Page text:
For Immediate Release!

For Immediate Release!


So, you’ve got an important concert this season. Or maybe there’s a new CD featuring your music… What’s the best way to get the word out about it? While many people these days send bulk emails to a list to spread the news about the latest developments in their career trajectories, the standard practice remains sending out a press release to members of the media (press, radio, TV, etc).

Writing press releases is not rocket science and the people who are likely to read your releases are not rocket scientists. Chances are they might be equally as busy, though, and their workspaces will possibly be even more cluttered. So, it’s important to state the information you are trying to disseminate in a plain and clear way while, at the same time, presenting your material in a way that will encourage your readers to read on. Over the years, many conventions have evolved for press release writing. While none of these are written in stone and breaking a few of them now and then won’t keep you out of the papers, the following overview should provide you with the right ammunition to write something effective and competitive with the piles of materials people in the media get deluged with on a daily basis.

Headline = News

Every press release should have a headline. This headline orients readers about what they are about to read. So, if your release is announcing a concert, the headline should clearly announce that it is for a concert. Headlines should contain something newsworthy, e.g. premiere information, an unusual collaboration, an unusual sized ensemble or duration (big or small) etc. If you can’t think of anything that’s newsworthy to write in your headline, chances are the person reading it won’t find anything newsworthy either and won’t spread the word about it.

Headlines should always avoid editorializing. No matter how strongly you might personally think it, “[INSERT NAME HERE] IS A GREAT COMPOSER” just doesn’t cut it as a headline! The people who are receiving this information from you take as much pride in formulating opinions about music as you do in creating music, so don’t invade their turf.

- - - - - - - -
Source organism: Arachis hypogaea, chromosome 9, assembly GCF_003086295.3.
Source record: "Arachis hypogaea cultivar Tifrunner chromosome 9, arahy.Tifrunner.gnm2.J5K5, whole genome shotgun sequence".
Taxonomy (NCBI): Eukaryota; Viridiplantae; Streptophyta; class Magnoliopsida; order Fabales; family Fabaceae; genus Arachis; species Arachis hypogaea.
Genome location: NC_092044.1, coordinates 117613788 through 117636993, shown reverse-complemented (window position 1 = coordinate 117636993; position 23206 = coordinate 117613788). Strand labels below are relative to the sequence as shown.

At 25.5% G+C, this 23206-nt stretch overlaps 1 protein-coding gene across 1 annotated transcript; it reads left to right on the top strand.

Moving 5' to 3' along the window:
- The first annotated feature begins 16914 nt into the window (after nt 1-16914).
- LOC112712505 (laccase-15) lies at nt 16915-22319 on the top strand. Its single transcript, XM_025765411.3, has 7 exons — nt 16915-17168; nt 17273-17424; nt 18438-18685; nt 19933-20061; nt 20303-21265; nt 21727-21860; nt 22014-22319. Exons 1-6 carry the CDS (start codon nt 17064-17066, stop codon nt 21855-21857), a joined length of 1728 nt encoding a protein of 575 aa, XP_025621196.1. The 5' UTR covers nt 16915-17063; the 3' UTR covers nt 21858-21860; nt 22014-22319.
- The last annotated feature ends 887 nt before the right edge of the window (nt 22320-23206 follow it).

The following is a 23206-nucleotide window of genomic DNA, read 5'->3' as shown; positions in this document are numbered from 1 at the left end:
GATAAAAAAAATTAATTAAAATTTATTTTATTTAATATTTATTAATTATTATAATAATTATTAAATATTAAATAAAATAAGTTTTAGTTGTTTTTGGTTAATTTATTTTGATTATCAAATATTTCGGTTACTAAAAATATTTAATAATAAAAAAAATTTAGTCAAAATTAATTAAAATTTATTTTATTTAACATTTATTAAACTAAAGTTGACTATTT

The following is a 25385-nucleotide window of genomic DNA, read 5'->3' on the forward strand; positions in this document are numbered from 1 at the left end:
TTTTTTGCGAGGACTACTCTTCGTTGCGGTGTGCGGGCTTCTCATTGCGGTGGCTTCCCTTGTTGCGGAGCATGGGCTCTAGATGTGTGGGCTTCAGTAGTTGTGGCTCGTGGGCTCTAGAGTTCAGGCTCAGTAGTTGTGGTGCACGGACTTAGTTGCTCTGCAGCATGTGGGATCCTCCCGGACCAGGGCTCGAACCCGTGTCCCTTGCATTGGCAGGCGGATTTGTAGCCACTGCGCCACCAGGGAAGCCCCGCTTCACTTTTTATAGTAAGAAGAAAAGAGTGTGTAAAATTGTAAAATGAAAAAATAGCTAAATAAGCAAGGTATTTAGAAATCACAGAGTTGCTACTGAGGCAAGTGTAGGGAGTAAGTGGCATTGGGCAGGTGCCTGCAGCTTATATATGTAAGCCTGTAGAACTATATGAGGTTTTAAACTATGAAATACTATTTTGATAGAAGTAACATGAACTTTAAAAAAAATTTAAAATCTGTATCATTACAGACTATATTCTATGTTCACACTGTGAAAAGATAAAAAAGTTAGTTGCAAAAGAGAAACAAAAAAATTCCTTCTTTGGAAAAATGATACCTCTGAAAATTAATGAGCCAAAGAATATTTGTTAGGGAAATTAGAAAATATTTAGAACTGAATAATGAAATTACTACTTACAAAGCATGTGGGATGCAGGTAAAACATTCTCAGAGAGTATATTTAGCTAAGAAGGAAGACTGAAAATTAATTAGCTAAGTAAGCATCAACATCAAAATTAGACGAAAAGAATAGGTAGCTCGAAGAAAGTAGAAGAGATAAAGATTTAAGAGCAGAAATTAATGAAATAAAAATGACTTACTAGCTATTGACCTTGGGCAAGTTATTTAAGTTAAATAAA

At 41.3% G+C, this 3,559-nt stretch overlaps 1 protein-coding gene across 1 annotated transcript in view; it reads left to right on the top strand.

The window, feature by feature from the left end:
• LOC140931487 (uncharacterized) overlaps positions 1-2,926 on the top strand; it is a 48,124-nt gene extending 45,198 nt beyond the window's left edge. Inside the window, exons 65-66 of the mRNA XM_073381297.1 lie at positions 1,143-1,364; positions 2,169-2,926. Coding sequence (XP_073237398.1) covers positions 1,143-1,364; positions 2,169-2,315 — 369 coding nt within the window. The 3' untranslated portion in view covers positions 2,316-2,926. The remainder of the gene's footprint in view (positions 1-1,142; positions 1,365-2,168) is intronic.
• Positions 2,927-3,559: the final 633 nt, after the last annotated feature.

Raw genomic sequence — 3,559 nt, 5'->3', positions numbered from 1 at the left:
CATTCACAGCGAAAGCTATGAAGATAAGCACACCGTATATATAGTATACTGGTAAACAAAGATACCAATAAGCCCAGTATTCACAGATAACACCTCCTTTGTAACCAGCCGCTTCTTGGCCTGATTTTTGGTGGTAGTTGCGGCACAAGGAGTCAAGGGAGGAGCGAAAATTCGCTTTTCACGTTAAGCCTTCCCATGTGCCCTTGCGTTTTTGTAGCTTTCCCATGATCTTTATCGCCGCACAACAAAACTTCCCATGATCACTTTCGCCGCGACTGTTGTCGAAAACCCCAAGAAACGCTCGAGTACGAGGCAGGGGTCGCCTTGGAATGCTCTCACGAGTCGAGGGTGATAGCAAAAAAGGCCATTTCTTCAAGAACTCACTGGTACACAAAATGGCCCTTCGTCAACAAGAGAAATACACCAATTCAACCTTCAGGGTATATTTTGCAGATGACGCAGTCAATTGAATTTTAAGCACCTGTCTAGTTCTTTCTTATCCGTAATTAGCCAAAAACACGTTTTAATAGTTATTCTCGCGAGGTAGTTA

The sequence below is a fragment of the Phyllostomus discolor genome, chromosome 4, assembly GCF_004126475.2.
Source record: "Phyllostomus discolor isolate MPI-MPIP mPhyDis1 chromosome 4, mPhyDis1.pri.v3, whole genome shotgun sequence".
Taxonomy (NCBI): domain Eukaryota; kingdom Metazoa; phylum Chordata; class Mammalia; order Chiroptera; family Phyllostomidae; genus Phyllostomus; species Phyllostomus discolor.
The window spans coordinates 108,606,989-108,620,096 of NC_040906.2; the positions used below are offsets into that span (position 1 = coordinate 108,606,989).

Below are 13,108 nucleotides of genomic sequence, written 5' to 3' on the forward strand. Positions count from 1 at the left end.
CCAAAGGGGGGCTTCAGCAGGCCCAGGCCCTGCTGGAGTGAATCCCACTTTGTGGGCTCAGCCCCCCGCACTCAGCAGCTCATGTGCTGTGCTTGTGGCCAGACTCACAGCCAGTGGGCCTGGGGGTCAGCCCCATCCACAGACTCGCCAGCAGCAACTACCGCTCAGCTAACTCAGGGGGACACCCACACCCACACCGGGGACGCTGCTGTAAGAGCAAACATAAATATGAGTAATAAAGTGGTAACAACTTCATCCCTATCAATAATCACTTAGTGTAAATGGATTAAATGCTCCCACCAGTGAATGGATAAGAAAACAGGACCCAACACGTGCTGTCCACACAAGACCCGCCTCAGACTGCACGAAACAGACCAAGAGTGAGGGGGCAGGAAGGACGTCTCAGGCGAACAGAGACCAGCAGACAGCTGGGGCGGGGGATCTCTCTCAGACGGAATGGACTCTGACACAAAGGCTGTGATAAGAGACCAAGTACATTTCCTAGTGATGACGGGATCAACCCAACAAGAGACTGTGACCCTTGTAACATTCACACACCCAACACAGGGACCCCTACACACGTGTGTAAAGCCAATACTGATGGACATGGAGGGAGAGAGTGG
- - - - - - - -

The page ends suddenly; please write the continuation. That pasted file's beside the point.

For the recipients of your press release (who are inevitably always on deadline), always remember that dates are crucial pieces of information and should always be included in a headline. Often the presence of a clearly visible date will determine whether or not something gets read or tossed in the trash. Listings editors like to include information about events every day of the year if possible, so if the date of your concert is a day without much other activity, you might just get in.

Venues are also frequently an important headline item and should usually be incorporated into the sentence somehow. If you’ve got a gig at Carnegie Hall, be loud and clear about it.

For a press release announcing a recording, there are fewer hard and fast rules, although label information is usually helpful. Someone who is not necessarily familiar with your work might be familiar with the label your music is on and decide whether or not to read on based on the association.

A headline should be: bold, all in capital letters (or at least in a larger font size than the rest of the text in the press release), centered on the page, and ideally fit on a single line. A headline that is several sentences long defeats the whole purpose of having a headline. Don’t forget that we’re living in a sound-byte culture and those sound-bytes are largely the creation of the media, which is where you’re sending this information (even though many prominent professional publicists ignore this). Remember, if you can’t summarize what your information is ultimately about in a one-line sentence, chances are someone reading it won’t be able to do so either, and there goes your chance at getting a listing, or getting a staff writer to justify writing about you to an editor with an even more limited attention span who, more than likely, couldn’t care less about so-called “new music.”